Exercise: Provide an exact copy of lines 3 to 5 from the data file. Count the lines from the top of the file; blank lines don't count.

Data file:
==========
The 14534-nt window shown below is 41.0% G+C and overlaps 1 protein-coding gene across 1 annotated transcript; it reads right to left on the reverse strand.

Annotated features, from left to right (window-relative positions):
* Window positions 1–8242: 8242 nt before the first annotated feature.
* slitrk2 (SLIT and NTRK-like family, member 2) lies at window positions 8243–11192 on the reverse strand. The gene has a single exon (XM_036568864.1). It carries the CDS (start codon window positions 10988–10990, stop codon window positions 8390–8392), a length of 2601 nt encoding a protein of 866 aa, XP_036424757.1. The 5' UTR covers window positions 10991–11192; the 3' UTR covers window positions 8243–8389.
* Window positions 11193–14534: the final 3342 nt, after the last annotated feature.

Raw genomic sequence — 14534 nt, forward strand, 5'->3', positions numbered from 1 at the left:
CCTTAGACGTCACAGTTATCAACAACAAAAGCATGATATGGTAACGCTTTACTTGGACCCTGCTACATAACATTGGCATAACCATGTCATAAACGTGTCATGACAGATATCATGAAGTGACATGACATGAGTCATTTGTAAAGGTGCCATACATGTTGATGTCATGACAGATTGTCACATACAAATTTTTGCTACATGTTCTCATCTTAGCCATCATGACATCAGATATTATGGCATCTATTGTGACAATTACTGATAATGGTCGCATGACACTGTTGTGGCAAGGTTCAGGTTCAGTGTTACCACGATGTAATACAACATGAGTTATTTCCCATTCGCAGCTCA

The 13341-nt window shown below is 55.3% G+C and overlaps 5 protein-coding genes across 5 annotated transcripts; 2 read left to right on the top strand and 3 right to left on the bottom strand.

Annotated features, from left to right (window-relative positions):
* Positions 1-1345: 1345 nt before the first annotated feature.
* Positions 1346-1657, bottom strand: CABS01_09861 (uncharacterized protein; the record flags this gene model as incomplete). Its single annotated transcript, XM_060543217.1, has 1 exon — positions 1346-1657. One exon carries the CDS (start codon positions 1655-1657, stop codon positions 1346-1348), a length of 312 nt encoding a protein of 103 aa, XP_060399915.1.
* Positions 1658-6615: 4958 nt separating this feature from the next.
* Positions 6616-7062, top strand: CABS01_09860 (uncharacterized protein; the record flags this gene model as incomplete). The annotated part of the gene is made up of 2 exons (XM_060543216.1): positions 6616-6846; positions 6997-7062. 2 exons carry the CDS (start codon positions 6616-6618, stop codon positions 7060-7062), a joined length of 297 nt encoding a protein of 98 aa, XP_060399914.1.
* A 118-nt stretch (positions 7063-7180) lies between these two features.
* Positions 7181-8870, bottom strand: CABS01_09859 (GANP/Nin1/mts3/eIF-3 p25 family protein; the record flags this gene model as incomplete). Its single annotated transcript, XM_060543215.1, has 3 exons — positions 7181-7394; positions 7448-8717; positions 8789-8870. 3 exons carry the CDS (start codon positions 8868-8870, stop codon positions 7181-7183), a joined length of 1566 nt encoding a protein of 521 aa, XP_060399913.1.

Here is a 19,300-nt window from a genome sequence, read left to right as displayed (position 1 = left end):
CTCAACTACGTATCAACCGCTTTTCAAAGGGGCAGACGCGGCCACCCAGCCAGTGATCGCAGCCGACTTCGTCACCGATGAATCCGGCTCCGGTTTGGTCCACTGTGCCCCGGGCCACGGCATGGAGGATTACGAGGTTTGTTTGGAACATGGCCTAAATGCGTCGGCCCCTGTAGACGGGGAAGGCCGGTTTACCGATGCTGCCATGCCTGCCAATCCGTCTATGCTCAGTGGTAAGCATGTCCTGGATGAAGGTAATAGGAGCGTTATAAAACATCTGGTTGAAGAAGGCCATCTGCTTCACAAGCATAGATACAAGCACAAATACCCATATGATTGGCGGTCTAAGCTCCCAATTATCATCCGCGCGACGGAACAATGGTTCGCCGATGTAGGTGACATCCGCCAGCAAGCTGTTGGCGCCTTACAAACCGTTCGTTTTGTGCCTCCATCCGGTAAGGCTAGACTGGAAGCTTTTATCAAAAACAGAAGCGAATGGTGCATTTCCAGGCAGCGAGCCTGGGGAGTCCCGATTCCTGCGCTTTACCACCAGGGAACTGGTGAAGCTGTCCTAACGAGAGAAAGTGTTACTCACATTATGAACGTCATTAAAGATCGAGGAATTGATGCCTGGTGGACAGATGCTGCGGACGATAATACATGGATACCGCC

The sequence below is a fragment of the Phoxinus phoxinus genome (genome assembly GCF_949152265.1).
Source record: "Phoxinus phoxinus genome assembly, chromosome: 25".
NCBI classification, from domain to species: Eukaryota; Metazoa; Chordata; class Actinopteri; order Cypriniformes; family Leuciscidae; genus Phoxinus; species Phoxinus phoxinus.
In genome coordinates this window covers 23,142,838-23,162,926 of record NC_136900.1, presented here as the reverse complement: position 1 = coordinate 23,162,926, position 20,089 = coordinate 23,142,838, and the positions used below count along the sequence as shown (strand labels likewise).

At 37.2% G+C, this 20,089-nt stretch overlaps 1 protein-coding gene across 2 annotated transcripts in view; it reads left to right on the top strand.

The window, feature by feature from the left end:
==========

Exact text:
* Window positions 1–8242: 8242 nt before the first annotated feature.
* slitrk2 (SLIT and NTRK-like family, member 2) lies at window positions 8243–11192 on the reverse strand. The gene has a single exon (XM_036568864.1). It carries the CDS (start codon window positions 10988–10990, stop codon window positions 8390–8392), a length of 2601 nt encoding a protein of 866 aa, XP_036424757.1. The 5' UTR covers window positions 10991–11192; the 3' UTR covers window positions 8243–8389.
* Window positions 11193–14534: the final 3342 nt, after the last annotated feature.